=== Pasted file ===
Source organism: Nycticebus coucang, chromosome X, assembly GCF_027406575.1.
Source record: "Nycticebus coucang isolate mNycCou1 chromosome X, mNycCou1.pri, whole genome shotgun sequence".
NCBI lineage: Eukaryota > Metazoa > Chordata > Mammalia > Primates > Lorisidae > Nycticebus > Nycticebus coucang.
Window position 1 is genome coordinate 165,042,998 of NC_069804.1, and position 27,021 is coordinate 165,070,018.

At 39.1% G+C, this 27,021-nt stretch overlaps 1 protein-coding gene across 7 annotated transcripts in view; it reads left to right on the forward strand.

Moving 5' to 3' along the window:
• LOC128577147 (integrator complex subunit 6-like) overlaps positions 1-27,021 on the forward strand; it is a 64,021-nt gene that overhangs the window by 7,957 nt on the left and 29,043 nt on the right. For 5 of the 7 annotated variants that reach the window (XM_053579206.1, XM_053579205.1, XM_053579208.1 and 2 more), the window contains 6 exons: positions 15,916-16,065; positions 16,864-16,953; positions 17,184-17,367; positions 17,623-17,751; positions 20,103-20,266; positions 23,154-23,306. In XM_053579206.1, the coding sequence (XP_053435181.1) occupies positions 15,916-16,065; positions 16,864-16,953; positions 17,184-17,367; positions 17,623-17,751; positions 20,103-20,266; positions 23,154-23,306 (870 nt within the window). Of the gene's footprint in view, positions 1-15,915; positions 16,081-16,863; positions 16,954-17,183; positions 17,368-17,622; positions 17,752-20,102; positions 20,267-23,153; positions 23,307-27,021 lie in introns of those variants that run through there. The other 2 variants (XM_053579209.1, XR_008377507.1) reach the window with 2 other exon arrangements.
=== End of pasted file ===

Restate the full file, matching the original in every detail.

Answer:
Source organism: Nycticebus coucang, chromosome X, assembly GCF_027406575.1.
Source record: "Nycticebus coucang isolate mNycCou1 chromosome X, mNycCou1.pri, whole genome shotgun sequence".
NCBI lineage: Eukaryota > Metazoa > Chordata > Mammalia > Primates > Lorisidae > Nycticebus > Nycticebus coucang.
Window position 1 is genome coordinate 165,042,998 of NC_069804.1, and position 27,021 is coordinate 165,070,018.

At 39.1% G+C, this 27,021-nt stretch overlaps 1 protein-coding gene across 7 annotated transcripts in view; it reads left to right on the forward strand.

Moving 5' to 3' along the window:
• LOC128577147 (integrator complex subunit 6-like) overlaps positions 1-27,021 on the forward strand; it is a 64,021-nt gene that overhangs the window by 7,957 nt on the left and 29,043 nt on the right. For 5 of the 7 annotated variants that reach the window (XM_053579206.1, XM_053579205.1, XM_053579208.1 and 2 more), the window contains 6 exons: positions 15,916-16,065; positions 16,864-16,953; positions 17,184-17,367; positions 17,623-17,751; positions 20,103-20,266; positions 23,154-23,306. In XM_053579206.1, the coding sequence (XP_053435181.1) occupies positions 15,916-16,065; positions 16,864-16,953; positions 17,184-17,367; positions 17,623-17,751; positions 20,103-20,266; positions 23,154-23,306 (870 nt within the window). Of the gene's footprint in view, positions 1-15,915; positions 16,081-16,863; positions 16,954-17,183; positions 17,368-17,622; positions 17,752-20,102; positions 20,267-23,153; positions 23,307-27,021 lie in introns of those variants that run through there. The other 2 variants (XM_053579209.1, XR_008377507.1) reach the window with 2 other exon arrangements.